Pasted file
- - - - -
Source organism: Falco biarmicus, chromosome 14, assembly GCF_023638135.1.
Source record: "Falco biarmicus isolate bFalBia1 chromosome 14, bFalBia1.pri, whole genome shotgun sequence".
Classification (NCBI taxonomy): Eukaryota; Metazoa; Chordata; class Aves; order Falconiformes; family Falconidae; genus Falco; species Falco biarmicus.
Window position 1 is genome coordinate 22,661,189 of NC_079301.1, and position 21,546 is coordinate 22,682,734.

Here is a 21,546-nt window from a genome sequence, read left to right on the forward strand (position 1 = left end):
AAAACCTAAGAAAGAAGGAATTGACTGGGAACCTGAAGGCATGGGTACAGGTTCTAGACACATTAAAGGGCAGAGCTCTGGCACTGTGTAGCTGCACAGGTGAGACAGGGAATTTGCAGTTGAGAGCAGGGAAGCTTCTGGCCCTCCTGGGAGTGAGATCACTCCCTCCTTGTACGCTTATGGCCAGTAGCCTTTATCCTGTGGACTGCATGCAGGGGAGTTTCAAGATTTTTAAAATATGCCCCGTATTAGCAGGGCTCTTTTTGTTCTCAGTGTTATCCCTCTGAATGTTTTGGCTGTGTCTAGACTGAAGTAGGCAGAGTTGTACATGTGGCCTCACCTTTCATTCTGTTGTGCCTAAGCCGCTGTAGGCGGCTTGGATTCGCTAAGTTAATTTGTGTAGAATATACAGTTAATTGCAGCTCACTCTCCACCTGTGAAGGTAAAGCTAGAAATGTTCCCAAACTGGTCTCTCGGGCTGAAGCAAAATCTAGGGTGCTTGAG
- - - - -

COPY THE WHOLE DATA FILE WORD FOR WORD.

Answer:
Source organism: Falco biarmicus, chromosome 14, assembly GCF_023638135.1.
Source record: "Falco biarmicus isolate bFalBia1 chromosome 14, bFalBia1.pri, whole genome shotgun sequence".
Classification (NCBI taxonomy): Eukaryota; Metazoa; Chordata; class Aves; order Falconiformes; family Falconidae; genus Falco; species Falco biarmicus.
Window position 1 is genome coordinate 22,661,189 of NC_079301.1, and position 21,546 is coordinate 22,682,734.

Here is a 21,546-nt window from a genome sequence, read left to right on the forward strand (position 1 = left end):
AAAACCTAAGAAAGAAGGAATTGACTGGGAACCTGAAGGCATGGGTACAGGTTCTAGACACATTAAAGGGCAGAGCTCTGGCACTGTGTAGCTGCACAGGTGAGACAGGGAATTTGCAGTTGAGAGCAGGGAAGCTTCTGGCCCTCCTGGGAGTGAGATCACTCCCTCCTTGTACGCTTATGGCCAGTAGCCTTTATCCTGTGGACTGCATGCAGGGGAGTTTCAAGATTTTTAAAATATGCCCCGTATTAGCAGGGCTCTTTTTGTTCTCAGTGTTATCCCTCTGAATGTTTTGGCTGTGTCTAGACTGAAGTAGGCAGAGTTGTACATGTGGCCTCACCTTTCATTCTGTTGTGCCTAAGCCGCTGTAGGCGGCTTGGATTCGCTAAGTTAATTTGTGTAGAATATACAGTTAATTGCAGCTCACTCTCCACCTGTGAAGGTAAAGCTAGAAATGTTCCCAAACTGGTCTCTCGGGCTGAAGCAAAATCTAGGGTGCTTGAG